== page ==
BAKU – Charles Leclerc won his second consecutive pole position, again under the red flag because a crash stopped qualifying, to earn the top starting spot for the Azerbaijan Grand Prix.
Leclerc set a time of 1 minute, 41.218 seconds early in Saturday's third session. Championship leader Max Verstappen and Lewis Hamilton were just starting their late flying laps when Yuki Tsunoda hit the wall and then Leclerc's teammate Carlos Sainz crashed right behind Tsunoda.
It brought an immediate end to the session and put Leclerc on pole for the second consecutive grand prix.
It was Leclerc who crashed his Ferrari to end qualifying at the Monaco Grand Prix two weeks ago, and even though he retained his starting position at his home track, repairs to his car were not completed in time and he did not race.
“It feels good, it feels better than Monaco, though it still doesn't feel as good as a pole position should feel, just because of the red flag," Leclerc said. “We definitely did not expect this type of performance so it's looking good for the future.”
Leclerc arrived in Baku expecting to fight McLaren or be “even a little behind” rather than a challenger to title contenders Hamilton and Verstappen. He's sixth in the standings and already 65 points behind leader Verstappen after his bizarre Monaco weekend.
But for the second consecutive race, Verstappen and Hamilton didn't get a chance to challenge Leclerc. Tsunoda's crash brought out the fourth red flag of the qualifying session and stopped their charge.
“To be honest, we didn’t expect to be as competitive as were this weekend until now," Leclerc said.
Hamilton was .232 off the pace in second — a rebound after Mercedes had struggled to match Red Bull and Ferrari in practice. Verstappen took third, .113 back. Both could only speculate if they could have taken the pole from Leclerc.
“I can’t say that I would definitely have been quicker than Charles, but there was definitely time left on the table," Hamilton said.
Verstappen called the session “stupid qualifying” and rued his lack of a slipstream on the long straight.
Red Bull and Mercedes have spent the week bickering over what Hamilton has called Red Bull’s “bendy” rear wing — it flexes at speed to reduce drag — and then Red Bull accused Mercedes of having its own questionable front wing.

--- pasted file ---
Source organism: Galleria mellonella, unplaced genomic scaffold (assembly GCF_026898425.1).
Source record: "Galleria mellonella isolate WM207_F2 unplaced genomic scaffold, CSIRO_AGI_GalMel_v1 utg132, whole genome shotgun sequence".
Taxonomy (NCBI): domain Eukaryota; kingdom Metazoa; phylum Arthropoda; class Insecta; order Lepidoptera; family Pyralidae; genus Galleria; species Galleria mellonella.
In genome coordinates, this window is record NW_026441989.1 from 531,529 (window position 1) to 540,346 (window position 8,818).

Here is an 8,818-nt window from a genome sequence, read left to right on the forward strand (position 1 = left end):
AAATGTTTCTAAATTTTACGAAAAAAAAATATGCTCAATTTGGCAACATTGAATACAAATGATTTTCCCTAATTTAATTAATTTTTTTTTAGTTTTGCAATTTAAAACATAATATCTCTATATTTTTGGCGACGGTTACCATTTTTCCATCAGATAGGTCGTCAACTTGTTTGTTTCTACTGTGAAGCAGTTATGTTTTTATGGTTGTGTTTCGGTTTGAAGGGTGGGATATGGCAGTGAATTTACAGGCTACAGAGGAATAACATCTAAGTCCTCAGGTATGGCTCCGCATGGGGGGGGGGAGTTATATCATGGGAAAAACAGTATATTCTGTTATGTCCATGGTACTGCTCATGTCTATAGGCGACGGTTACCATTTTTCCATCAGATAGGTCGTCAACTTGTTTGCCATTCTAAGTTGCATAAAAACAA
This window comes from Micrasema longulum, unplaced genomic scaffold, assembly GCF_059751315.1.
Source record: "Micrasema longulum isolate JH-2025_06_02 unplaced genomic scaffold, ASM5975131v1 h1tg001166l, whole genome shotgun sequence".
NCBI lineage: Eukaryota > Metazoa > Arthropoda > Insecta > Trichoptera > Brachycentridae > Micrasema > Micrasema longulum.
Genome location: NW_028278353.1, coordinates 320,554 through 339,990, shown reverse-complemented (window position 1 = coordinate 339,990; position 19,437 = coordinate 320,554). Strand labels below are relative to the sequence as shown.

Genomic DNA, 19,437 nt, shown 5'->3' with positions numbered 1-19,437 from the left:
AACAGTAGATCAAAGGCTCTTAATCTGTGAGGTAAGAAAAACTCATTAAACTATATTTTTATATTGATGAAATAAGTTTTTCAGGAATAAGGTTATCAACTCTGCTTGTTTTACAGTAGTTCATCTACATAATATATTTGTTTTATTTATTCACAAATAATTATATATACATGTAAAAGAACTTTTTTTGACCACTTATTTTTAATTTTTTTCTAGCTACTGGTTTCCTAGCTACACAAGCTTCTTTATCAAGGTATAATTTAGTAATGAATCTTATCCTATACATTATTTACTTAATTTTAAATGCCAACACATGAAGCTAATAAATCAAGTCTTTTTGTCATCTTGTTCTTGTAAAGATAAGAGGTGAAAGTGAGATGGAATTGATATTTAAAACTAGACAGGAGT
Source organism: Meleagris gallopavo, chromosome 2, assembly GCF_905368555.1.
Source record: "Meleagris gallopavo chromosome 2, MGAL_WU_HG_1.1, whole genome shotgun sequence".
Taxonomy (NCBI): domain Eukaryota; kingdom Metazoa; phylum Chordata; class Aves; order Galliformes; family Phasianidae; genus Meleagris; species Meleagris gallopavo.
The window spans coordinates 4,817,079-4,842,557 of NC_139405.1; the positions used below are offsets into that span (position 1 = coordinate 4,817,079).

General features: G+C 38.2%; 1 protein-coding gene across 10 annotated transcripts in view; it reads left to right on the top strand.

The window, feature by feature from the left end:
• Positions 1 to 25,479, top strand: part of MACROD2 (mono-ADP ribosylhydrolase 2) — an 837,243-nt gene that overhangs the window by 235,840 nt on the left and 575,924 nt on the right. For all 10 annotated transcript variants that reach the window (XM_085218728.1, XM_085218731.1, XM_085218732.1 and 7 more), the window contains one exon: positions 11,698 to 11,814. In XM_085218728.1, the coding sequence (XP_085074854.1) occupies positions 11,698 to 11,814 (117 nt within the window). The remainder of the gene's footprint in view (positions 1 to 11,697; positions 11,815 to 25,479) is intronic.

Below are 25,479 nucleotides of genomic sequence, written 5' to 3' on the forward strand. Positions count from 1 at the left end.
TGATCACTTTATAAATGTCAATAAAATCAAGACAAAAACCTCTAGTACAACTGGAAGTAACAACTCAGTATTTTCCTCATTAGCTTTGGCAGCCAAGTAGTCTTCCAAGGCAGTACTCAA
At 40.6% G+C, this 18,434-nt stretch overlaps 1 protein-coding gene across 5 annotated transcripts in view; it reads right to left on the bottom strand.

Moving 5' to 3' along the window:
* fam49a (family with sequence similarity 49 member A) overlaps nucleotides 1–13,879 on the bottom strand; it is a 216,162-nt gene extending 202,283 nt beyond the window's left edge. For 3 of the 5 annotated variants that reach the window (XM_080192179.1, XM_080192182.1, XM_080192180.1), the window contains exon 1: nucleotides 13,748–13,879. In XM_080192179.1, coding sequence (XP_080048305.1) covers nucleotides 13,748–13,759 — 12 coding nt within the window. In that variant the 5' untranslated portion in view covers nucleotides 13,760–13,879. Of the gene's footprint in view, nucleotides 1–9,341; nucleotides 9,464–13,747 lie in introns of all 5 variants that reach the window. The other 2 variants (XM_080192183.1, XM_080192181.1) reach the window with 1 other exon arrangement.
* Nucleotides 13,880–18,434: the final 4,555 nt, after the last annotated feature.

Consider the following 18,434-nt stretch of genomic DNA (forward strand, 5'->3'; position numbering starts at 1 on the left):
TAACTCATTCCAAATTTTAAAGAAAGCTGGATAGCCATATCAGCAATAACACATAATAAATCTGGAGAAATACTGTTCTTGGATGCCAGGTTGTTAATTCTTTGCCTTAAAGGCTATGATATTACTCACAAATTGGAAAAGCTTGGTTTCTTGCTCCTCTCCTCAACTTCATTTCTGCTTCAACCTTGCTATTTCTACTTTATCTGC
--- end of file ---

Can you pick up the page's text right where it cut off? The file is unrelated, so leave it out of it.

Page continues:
Ferrari sidestepped the debate entirely and won the pole.
Mercedes' lack of pace Friday had sparked speculation that even reaching the final qualifying shootout would be a challenge. In the end, Hamilton was shocked at how much his car had improved, but teammate Valtteri Bottas only qualified 10th. The Finn has less than half of Hamilton’s points after five races and has yet to beat Hamilton this season.
“We definitely weren’t expecting that because we’ve been struggling all weekend. You can definitely see it. We continue to have difficult discussions in the background and challenging one another and just never taking no for an answer,” Hamilton said of the turnaround.
"We’ve moved around and made so many changes over these two days, just chasing your tail has been so difficult. We really worked overnight and between the sessions and I’m really proud of everyone for keeping positive and to be up there and to be so close to these guys is a great start.”
Pierre Gasly of Red Bull's sister team AlphaTauri was a surprise fourth, two thousandths of a second behind Verstappen. No such luck for Verstappen's teammate Sergio Pérez. The Mexican driver was fastest across the three practice sessions and was expected to challenge for pole but instead was a disappointing seventh.
Lance Stroll and Antonio Giovinazzi both went off at the same corner in the first qualifying session before setting a time, and Daniel Ricciardo crashed in the second session. The Australian is in his first season with McLaren but has finished behind teammate Lando Norris in four of five races so far this year.
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